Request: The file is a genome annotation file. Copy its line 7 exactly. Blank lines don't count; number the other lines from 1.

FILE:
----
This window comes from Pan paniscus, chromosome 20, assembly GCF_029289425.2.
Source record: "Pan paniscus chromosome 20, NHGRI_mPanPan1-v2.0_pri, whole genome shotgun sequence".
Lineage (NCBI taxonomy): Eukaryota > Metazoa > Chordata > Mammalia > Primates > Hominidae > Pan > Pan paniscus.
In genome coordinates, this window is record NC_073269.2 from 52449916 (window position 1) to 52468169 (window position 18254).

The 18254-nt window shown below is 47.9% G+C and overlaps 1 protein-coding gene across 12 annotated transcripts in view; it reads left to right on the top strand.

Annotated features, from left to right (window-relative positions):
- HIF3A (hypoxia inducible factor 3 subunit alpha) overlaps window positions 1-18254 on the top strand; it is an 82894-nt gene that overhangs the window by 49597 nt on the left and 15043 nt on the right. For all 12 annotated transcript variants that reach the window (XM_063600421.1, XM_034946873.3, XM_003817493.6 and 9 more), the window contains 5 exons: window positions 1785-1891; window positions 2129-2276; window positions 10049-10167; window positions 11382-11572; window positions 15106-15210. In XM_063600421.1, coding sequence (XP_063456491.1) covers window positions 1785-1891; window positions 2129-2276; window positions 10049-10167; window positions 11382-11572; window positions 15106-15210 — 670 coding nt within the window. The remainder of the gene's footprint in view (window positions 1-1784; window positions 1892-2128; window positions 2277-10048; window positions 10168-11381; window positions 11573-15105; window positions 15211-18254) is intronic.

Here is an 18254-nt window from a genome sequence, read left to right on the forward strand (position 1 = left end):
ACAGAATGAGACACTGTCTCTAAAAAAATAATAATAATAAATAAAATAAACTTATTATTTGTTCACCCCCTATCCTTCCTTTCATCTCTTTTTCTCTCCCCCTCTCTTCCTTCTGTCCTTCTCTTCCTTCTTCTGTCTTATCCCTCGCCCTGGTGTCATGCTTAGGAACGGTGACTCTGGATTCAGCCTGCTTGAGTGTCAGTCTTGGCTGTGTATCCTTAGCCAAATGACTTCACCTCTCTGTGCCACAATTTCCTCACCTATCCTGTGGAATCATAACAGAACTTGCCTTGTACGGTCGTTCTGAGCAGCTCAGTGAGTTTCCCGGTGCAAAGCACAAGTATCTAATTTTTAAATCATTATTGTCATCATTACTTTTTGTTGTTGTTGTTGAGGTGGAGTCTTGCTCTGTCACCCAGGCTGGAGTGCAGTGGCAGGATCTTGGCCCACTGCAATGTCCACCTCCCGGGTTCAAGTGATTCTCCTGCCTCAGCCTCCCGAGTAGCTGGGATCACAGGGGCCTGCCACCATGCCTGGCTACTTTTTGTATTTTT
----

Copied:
- HIF3A (hypoxia inducible factor 3 subunit alpha) overlaps window positions 1-18254 on the top strand; it is an 82894-nt gene that overhangs the window by 49597 nt on the left and 15043 nt on the right. For all 12 annotated transcript variants that reach the window (XM_063600421.1, XM_034946873.3, XM_003817493.6 and 9 more), the window contains 5 exons: window positions 1785-1891; window positions 2129-2276; window positions 10049-10167; window positions 11382-11572; window positions 15106-15210. In XM_063600421.1, coding sequence (XP_063456491.1) covers window positions 1785-1891; window positions 2129-2276; window positions 10049-10167; window positions 11382-11572; window positions 15106-15210 — 670 coding nt within the window. The remainder of the gene's footprint in view (window positions 1-1784; window positions 1892-2128; window positions 2277-10048; window positions 10168-11381; window positions 11573-15105; window positions 15211-18254) is intronic.